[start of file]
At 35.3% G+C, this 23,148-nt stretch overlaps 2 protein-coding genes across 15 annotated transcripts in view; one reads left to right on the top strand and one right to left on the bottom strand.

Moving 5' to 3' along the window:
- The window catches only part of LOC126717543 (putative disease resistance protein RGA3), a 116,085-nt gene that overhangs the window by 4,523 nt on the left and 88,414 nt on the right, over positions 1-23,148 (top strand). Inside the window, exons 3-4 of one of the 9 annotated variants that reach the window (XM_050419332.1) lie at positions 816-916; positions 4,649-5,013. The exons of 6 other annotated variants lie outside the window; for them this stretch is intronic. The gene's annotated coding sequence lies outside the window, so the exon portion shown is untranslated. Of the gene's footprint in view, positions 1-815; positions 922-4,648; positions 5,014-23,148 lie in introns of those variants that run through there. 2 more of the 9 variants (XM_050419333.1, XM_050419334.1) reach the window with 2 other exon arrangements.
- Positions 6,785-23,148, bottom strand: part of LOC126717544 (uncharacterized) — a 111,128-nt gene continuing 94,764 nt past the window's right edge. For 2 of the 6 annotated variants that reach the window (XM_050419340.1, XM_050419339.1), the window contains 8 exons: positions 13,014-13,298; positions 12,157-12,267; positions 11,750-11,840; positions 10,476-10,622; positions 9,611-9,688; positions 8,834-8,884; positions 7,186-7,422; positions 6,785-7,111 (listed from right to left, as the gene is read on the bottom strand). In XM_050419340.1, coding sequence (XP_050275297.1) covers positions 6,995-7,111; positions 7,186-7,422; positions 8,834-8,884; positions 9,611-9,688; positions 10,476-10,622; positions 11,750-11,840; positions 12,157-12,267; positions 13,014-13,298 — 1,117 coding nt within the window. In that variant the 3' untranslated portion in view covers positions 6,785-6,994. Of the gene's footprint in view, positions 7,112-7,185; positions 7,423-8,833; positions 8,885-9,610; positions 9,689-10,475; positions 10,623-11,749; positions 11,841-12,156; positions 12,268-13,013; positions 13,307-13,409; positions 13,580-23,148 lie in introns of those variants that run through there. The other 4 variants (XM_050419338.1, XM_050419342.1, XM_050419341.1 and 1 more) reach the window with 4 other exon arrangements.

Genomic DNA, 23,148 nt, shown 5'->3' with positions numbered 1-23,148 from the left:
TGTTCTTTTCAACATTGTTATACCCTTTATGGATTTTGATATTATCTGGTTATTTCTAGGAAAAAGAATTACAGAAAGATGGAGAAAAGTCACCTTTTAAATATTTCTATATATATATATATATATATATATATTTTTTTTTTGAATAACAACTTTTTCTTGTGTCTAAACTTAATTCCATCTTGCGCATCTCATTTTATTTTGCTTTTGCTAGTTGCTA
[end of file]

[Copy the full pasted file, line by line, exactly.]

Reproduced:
At 35.3% G+C, this 23,148-nt stretch overlaps 2 protein-coding genes across 15 annotated transcripts in view; one reads left to right on the top strand and one right to left on the bottom strand.

Moving 5' to 3' along the window:
- The window catches only part of LOC126717543 (putative disease resistance protein RGA3), a 116,085-nt gene that overhangs the window by 4,523 nt on the left and 88,414 nt on the right, over positions 1-23,148 (top strand). Inside the window, exons 3-4 of one of the 9 annotated variants that reach the window (XM_050419332.1) lie at positions 816-916; positions 4,649-5,013. The exons of 6 other annotated variants lie outside the window; for them this stretch is intronic. The gene's annotated coding sequence lies outside the window, so the exon portion shown is untranslated. Of the gene's footprint in view, positions 1-815; positions 922-4,648; positions 5,014-23,148 lie in introns of those variants that run through there. 2 more of the 9 variants (XM_050419333.1, XM_050419334.1) reach the window with 2 other exon arrangements.
- Positions 6,785-23,148, bottom strand: part of LOC126717544 (uncharacterized) — a 111,128-nt gene continuing 94,764 nt past the window's right edge. For 2 of the 6 annotated variants that reach the window (XM_050419340.1, XM_050419339.1), the window contains 8 exons: positions 13,014-13,298; positions 12,157-12,267; positions 11,750-11,840; positions 10,476-10,622; positions 9,611-9,688; positions 8,834-8,884; positions 7,186-7,422; positions 6,785-7,111 (listed from right to left, as the gene is read on the bottom strand). In XM_050419340.1, coding sequence (XP_050275297.1) covers positions 6,995-7,111; positions 7,186-7,422; positions 8,834-8,884; positions 9,611-9,688; positions 10,476-10,622; positions 11,750-11,840; positions 12,157-12,267; positions 13,014-13,298 — 1,117 coding nt within the window. In that variant the 3' untranslated portion in view covers positions 6,785-6,994. Of the gene's footprint in view, positions 7,112-7,185; positions 7,423-8,833; positions 8,885-9,610; positions 9,689-10,475; positions 10,623-11,749; positions 11,841-12,156; positions 12,268-13,013; positions 13,307-13,409; positions 13,580-23,148 lie in introns of those variants that run through there. The other 4 variants (XM_050419338.1, XM_050419342.1, XM_050419341.1 and 1 more) reach the window with 4 other exon arrangements.

Genomic DNA, 23,148 nt, shown 5'->3' with positions numbered 1-23,148 from the left:
TGTTCTTTTCAACATTGTTATACCCTTTATGGATTTTGATATTATCTGGTTATTTCTAGGAAAAAGAATTACAGAAAGATGGAGAAAAGTCACCTTTTAAATATTTCTATATATATATATATATATATATATATTTTTTTTTTGAATAACAACTTTTTCTTGTGTCTAAACTTAATTCCATCTTGCGCATCTCATTTTATTTTGCTTTTGCTAGTTGCTA